Seven Sisters

Dinner at the White Rabbit (with one of the Seven Sisters) in Moscow

Moscow (Russia). Time ago I was walking around Istanbul, shooting photos with a big tele lens during a Sunday afternoon: it was winter, and it was snowy. After two or three hours walking around and photographing along the Bosphorus (I love Istanbul under the snow, it’s even more magic than it is normally) I was freezing and I needed to have a break to warm my hands and my feet a bit. I headed to the closest place to have a hot tea – I won’t disclosure the name of the place – but because they noticed the large lens, they immediately thought I was a paparazzo… And since the place I had chosen for my break was apparently popular among local so-called V.I.P people (actors, actresses, singers and football players), they stopped me at the entrance. It took a bit to convince the staff that I was just taking photos of the city, and that I was so disconnected from any gossip about Istanbul V.I.P., that I even had no idea of who was to be photographed. The situation was, let me say, quite surreal; and it was just because I finally met a friend that guaranteed for me, that I did not u-turn to go to another place…

This story opened my mind to a very common question: do dimensions count? In other words: why, if I have a big camera with a long lens, therefore I’m a professional photographer and, on the contrary, if I travel with a small camera, I’m no more than a tourist? The answer can be found in the wrong association “big means expensive that means professional”. No need to say that reality is different. But if on one side this can be a threat (I mean, if I have a big camera with me, then I’m a professional photographer and I’m limited with my activities), on the other side it can be an opportunity: there are some cameras that perform amazingly and are not bigger than a point-and-shoot system. Few people, probably only photographers with a good experience, can recognize them… I’m deeply in love with the Ricoh GR, it is an amazing camera and it stays in my business suit pocket, as a smartphone. It’s not a coincidence that almost every book about street photography clearly recommends small and black cameras, just to not be noticed and be more free. It’s a nonsense, but it’s apparently true.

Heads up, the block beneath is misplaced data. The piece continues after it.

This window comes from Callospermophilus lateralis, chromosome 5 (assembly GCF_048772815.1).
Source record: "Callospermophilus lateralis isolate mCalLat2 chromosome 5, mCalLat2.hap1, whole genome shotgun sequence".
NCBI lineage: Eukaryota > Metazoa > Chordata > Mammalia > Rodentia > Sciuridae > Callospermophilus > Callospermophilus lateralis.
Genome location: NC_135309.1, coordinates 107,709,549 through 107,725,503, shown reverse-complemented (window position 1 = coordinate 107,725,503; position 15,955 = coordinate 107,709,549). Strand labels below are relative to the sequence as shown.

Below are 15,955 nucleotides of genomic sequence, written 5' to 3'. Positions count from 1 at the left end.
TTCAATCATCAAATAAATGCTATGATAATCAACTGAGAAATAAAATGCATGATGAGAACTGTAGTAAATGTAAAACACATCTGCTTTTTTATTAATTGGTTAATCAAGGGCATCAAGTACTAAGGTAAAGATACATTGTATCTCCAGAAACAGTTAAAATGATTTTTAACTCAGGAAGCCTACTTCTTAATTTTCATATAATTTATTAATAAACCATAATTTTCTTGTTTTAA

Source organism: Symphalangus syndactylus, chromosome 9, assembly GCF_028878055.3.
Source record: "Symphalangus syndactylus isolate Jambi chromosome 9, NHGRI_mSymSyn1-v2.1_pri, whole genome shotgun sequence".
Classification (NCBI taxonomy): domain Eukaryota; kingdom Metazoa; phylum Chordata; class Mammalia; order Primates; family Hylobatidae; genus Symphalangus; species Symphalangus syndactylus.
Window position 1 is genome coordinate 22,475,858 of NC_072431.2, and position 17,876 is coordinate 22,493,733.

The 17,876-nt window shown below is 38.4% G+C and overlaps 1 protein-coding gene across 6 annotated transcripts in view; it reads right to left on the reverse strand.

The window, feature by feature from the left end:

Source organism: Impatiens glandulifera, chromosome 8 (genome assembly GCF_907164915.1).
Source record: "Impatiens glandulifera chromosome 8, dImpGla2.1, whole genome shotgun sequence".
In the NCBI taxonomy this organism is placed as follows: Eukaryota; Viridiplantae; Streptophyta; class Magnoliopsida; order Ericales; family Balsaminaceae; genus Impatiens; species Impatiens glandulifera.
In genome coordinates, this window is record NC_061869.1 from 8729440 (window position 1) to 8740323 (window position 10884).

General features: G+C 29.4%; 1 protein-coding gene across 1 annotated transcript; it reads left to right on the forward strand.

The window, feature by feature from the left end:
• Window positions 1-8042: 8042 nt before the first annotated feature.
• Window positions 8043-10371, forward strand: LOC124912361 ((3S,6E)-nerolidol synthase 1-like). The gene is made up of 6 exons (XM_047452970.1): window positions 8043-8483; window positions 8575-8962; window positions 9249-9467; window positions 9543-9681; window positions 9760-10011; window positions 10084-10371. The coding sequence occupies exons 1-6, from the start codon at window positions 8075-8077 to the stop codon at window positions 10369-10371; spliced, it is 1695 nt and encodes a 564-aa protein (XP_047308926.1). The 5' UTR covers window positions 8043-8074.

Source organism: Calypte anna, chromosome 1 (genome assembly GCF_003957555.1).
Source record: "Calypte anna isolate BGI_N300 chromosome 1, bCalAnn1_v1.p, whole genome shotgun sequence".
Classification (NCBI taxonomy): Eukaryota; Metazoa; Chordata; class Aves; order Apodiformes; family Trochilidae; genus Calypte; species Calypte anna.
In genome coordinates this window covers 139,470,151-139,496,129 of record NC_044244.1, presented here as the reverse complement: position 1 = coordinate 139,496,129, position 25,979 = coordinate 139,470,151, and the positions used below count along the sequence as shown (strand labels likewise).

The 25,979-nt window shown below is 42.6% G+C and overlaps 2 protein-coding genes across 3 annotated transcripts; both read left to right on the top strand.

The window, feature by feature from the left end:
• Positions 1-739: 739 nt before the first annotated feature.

I had a confirmation some days ago, when I was at the White Rabbit in Moscow: a very popular and exclusive restaurant, where – again, apparently – local V.I.P. meet for a drink and some nice food, enjoying a great view thanks to its transparent dome. I could not resist, and I took my Leica Q (small camera with a short lens, and completely black – except for the traditional red frontal dot with Leica logo) “dressing” the typical behavior of a tourist. Because it was dark, I put the camera on a stable surface and I took this photo with a long exposure time. Nobody noticed me: I was transparent and free to move around the restaurant taking photos as many others were doing with their camera phones. But the Leica Q is not exactly a camera phone, and the wide 28 mm is so “generous”, that it did not include only the view of one of the Seven Sisters of Moscow (the massive building). So, now the question is: do you really need a big camera and a large lens to be a paparazzo?

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